7 tips for Linux cluster admins to help keep auditors happy | HelpSystems

7 tips for Linux cluster admins to help keep auditors happy

Try these strategies to satisfy auditors' requirements without wasting your time or testing your patience.

The beauty of building extra-large Linux clusters is it's easy. Hadoop, OpenStack, hypervisor, and high-performance computing (HPC) installers enable you to build on commodity hardware and deal with node failure reasonably simply. Learning and managing Linux administration on a small scale involves basic day-to-day tasks; however, when planning and scaling production to several thousand node clusters, it can take over your life, including your weekends and holidays.

Specific requirements for encrypting people-related data in transit and at rest have been heavily discussed elsewhere, so I won't be covering them here. Rather, we'll focus on preparations to keep an audit off the backs of your Linux admin team.

1. Fundamentals: Connecting your cluster to the world

It's tempting to build a cluster on a standalone network with admin access on a second corporate LAN interface. Like Oracle databases in the past, Hadoop and HPC clusters tend to execute all running tasks in a cluster with a single user identification (UID) account (e.g., "hadoop").

Audit needs to prove not only how personal data is stored, but also how data is manipulated, aggregated, or anonymized, and that includes who can create, change, or log in these application-specific accounts. That's you and your admin team in the spotlight.

2. Don't let software installers create accounts or Linux groups

Use your favorite configuration manager or identity manager to create needed accounts on each cluster node (or directory) first. If the Hadoop account and group already exist, the cluster software installer will use those instead. There are several reasons we want this behavior, as outlined below in the next three steps.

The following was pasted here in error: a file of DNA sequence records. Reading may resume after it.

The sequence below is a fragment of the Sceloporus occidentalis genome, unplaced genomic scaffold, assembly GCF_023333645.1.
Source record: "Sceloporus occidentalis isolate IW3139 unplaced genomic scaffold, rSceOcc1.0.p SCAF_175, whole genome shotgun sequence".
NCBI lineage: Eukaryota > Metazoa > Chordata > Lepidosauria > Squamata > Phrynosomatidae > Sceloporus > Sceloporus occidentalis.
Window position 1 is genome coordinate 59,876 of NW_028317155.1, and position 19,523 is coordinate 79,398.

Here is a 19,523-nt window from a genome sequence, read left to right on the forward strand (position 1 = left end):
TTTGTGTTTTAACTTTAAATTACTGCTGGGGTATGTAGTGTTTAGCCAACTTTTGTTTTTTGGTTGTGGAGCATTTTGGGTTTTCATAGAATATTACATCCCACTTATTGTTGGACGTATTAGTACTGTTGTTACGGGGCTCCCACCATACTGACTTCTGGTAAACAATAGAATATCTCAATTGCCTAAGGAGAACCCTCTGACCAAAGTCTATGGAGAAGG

3. Maintain UID/GID consistency everywhere

For traceability later, ensure your organization has a consistent UID/group identification (GID) strategy—a way individuals and groups can be identified within the system. For your cluster's software, the unique application UIDs and GIDs need to fit into that matrix across the organization's infrastructure, not just in your cluster. 

4. Sudo, not Sudon't

If you are manually distributing sudoers files into your cluster or managing a site-specific scripting environment, it will be up to you and your team to prove you know exactly the state the sudoers file on cluster node 47 was in at a moment several weeks in the past. That is a headache we can all do without.

For self-protection, your team needs to have a strategy to make this centrally managed and under version control. This can be achieved by using a tool like Ansible during node OS setup or versioning machine images for auto-deployment.


This post by David Dingwall of Fox Technologies was originally published on OpenSource(dot)com. To read the last 3 tips, visit Opensource.com.